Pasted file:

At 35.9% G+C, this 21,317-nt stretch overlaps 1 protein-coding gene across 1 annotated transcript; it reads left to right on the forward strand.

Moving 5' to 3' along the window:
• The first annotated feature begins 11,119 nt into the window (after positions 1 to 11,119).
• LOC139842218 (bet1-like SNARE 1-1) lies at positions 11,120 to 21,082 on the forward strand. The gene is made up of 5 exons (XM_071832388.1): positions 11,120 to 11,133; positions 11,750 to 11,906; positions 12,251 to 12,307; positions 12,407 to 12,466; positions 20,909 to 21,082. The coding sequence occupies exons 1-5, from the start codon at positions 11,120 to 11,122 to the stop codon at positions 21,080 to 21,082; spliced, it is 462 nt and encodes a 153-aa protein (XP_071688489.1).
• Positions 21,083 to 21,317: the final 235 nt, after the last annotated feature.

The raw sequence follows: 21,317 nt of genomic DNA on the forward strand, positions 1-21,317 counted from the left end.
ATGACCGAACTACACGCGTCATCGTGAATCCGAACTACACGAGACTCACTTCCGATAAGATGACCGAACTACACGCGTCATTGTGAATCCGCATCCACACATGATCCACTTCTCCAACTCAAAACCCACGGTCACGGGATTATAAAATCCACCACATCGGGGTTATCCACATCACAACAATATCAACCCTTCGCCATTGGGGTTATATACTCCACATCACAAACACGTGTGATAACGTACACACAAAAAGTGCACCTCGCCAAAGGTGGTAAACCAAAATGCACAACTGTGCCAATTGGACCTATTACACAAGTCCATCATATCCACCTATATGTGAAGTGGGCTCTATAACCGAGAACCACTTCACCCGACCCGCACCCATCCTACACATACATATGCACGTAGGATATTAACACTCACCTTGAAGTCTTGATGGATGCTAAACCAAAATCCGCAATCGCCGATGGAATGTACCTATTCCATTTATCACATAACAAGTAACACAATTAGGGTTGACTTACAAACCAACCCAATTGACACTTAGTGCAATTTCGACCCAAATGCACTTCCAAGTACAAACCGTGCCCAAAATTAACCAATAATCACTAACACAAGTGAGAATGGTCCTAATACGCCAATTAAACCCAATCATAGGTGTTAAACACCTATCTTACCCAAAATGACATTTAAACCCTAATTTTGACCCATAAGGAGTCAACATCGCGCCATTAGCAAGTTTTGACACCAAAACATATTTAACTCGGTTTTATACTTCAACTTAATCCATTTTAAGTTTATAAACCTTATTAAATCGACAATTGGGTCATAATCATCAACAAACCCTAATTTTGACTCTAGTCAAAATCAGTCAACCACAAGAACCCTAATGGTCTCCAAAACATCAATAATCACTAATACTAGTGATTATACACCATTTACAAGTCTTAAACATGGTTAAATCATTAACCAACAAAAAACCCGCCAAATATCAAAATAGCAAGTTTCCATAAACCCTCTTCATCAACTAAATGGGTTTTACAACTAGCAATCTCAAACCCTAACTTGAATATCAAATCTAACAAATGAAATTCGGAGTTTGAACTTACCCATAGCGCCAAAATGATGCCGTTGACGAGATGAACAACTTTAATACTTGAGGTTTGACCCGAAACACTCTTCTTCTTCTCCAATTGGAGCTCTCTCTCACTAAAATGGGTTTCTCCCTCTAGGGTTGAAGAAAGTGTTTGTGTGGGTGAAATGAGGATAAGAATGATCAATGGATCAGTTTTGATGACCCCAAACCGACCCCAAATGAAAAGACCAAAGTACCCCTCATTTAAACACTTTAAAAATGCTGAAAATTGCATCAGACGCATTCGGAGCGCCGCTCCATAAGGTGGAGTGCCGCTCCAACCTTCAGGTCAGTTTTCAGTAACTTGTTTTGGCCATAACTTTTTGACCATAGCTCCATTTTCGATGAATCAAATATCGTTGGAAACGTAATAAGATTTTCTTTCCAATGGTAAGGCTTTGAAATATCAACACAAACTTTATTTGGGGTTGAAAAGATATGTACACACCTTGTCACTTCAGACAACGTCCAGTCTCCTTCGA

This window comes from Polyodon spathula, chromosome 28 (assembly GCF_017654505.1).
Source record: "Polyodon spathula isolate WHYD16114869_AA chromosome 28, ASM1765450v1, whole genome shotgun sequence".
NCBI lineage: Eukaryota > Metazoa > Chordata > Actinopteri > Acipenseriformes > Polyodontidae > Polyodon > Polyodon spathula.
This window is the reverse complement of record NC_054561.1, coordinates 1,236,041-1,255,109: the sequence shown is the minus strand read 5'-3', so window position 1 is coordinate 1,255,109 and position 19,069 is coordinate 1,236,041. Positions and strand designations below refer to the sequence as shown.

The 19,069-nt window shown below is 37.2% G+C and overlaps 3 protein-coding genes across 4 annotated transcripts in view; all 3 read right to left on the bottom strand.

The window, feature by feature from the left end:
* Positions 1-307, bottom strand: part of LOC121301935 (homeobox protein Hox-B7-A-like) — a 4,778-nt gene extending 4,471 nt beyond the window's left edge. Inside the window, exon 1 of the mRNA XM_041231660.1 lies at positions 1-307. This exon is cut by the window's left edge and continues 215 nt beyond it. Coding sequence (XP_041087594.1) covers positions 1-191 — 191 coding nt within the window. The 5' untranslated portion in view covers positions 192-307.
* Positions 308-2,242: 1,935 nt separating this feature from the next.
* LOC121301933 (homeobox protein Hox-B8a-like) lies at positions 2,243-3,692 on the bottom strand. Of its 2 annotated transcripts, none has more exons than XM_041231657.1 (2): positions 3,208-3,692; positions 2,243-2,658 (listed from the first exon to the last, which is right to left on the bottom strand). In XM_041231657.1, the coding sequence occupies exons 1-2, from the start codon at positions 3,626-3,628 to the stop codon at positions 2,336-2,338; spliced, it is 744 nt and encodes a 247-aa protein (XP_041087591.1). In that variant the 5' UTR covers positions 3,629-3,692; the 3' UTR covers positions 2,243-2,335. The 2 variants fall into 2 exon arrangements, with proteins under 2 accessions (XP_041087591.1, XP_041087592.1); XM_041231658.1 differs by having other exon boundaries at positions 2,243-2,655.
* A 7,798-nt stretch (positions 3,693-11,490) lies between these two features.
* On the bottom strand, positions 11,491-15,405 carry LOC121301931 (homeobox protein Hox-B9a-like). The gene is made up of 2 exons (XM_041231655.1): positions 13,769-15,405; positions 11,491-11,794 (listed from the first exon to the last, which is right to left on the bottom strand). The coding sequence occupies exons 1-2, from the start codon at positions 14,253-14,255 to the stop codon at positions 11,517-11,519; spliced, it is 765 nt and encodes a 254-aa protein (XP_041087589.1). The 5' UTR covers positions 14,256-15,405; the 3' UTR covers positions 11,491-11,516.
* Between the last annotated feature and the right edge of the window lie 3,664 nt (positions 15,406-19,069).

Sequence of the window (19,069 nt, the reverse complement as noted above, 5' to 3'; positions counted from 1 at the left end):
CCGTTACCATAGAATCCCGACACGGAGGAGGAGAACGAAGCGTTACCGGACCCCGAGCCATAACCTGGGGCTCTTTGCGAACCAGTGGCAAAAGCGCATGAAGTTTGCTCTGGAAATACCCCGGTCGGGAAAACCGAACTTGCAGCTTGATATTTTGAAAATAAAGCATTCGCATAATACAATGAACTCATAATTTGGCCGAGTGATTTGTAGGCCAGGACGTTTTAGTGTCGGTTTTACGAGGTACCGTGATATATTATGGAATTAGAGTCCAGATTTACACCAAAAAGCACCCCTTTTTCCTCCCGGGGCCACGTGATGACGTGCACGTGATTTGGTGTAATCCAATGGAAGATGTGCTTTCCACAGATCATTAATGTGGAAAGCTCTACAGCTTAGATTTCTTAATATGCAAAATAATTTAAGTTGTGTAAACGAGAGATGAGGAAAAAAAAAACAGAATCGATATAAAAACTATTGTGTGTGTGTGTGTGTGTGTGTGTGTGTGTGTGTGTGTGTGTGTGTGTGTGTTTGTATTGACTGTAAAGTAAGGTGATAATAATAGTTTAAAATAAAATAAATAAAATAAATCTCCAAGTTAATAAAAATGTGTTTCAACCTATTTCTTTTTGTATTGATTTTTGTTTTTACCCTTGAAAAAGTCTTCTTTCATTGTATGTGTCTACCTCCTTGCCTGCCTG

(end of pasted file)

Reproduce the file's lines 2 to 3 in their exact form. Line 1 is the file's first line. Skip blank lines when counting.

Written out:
Moving 5' to 3' along the window:
• The first annotated feature begins 11,119 nt into the window (after positions 1 to 11,119).